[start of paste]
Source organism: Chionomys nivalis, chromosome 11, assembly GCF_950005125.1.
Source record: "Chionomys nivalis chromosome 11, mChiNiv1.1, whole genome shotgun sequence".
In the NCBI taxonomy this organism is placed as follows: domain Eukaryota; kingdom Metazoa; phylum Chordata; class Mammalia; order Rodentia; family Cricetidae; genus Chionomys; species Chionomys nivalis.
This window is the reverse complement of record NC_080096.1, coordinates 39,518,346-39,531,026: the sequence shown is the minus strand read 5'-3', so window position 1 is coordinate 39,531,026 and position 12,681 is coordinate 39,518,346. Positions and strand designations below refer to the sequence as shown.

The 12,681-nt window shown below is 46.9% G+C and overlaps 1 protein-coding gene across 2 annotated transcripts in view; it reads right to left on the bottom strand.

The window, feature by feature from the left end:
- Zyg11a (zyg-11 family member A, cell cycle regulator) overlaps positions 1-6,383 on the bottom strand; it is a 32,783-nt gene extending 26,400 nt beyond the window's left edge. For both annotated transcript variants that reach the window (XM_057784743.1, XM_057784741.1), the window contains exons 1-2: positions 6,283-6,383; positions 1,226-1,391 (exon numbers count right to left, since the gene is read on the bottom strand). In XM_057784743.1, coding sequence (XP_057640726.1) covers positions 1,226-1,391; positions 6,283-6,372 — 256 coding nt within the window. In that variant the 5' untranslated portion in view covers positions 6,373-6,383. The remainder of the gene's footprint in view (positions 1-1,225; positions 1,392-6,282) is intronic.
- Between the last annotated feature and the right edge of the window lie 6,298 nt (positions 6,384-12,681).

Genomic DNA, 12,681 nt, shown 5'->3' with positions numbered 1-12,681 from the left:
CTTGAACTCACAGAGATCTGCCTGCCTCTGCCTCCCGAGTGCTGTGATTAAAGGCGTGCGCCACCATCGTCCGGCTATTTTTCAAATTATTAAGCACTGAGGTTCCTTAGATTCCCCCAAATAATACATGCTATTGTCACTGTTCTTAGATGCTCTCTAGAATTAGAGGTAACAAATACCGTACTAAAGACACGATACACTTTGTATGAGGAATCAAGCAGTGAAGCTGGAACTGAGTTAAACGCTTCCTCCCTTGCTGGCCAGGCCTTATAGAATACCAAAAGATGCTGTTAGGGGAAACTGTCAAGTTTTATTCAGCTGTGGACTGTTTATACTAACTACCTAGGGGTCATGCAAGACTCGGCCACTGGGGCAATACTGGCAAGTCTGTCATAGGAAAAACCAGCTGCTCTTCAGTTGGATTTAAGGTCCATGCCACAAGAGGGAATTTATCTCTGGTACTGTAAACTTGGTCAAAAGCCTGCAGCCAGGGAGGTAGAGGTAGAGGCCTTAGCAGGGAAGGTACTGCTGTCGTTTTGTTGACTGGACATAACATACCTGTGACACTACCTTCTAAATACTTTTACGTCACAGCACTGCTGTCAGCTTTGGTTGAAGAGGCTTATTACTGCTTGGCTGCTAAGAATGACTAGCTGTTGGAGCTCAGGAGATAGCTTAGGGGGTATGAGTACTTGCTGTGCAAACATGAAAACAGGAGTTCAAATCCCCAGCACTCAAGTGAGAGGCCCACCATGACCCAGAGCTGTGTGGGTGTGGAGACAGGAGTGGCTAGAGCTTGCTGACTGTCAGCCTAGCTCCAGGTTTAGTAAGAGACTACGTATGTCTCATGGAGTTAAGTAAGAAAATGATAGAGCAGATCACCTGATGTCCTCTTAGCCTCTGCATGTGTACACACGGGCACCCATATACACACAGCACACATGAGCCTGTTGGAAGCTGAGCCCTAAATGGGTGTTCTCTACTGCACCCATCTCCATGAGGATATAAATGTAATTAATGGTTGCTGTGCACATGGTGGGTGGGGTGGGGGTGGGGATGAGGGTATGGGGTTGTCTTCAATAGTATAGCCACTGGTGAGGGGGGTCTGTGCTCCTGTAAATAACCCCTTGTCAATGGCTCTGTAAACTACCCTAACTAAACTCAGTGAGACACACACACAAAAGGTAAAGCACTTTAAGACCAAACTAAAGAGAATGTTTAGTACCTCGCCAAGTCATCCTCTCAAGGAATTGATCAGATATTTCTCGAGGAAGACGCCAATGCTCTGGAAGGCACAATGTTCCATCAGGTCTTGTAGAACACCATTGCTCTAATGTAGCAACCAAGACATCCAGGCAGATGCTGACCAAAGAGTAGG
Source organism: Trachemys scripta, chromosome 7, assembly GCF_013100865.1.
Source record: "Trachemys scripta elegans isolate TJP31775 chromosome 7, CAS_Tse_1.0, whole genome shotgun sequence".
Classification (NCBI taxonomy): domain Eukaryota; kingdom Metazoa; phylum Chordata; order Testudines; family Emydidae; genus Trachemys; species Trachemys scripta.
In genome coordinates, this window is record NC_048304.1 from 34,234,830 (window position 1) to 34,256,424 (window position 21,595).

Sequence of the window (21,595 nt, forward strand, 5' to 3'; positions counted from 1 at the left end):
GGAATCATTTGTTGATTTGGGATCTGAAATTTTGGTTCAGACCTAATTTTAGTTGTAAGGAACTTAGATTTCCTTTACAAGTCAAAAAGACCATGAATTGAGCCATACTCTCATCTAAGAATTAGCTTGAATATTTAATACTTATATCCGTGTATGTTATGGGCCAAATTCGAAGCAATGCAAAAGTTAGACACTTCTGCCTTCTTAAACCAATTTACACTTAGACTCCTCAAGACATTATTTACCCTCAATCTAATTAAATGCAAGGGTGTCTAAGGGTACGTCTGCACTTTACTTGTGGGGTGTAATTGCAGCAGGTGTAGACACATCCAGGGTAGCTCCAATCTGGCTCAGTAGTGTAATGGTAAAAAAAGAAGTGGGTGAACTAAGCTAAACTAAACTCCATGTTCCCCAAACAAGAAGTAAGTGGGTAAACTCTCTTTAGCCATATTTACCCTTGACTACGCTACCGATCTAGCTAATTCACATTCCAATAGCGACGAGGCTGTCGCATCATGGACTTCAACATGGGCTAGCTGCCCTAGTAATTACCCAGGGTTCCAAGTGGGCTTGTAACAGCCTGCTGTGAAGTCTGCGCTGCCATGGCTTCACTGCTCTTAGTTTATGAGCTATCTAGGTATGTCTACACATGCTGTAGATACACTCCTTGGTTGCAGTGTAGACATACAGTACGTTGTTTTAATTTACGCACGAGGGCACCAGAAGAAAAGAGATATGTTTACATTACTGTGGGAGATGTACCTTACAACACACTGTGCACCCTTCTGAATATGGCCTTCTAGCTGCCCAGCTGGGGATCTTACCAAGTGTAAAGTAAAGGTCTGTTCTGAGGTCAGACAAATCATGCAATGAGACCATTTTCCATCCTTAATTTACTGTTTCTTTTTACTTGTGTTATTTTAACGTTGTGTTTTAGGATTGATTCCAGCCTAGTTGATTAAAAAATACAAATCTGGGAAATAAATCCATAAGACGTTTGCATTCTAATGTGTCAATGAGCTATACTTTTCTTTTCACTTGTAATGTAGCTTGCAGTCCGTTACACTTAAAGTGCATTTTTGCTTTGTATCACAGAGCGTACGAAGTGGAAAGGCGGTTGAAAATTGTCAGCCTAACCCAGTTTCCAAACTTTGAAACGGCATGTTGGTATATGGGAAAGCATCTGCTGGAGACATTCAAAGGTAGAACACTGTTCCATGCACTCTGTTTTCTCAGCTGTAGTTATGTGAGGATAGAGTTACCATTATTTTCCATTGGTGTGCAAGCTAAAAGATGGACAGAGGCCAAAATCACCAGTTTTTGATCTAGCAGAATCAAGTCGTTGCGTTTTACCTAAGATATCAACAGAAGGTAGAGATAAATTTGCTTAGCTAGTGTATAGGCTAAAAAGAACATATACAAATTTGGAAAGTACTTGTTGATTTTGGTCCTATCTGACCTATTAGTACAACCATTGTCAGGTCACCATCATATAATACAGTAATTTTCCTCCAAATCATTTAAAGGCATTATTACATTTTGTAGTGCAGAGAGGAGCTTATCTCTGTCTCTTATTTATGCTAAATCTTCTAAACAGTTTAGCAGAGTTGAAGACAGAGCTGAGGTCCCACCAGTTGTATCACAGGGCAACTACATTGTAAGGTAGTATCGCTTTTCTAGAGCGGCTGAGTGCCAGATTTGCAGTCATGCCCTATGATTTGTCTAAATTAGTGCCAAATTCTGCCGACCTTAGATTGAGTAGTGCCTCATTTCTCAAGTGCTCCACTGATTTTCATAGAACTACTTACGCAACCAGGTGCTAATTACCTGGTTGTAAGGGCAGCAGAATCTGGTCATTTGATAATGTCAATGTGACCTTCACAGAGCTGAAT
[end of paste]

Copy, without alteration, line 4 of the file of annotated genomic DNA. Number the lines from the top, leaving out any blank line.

This window is the reverse complement of record NC_080096.1, coordinates 39,518,346-39,531,026: the sequence shown is the minus strand read 5'-3', so window position 1 is coordinate 39,531,026 and position 12,681 is coordinate 39,518,346. Positions and strand designations below refer to the sequence as shown.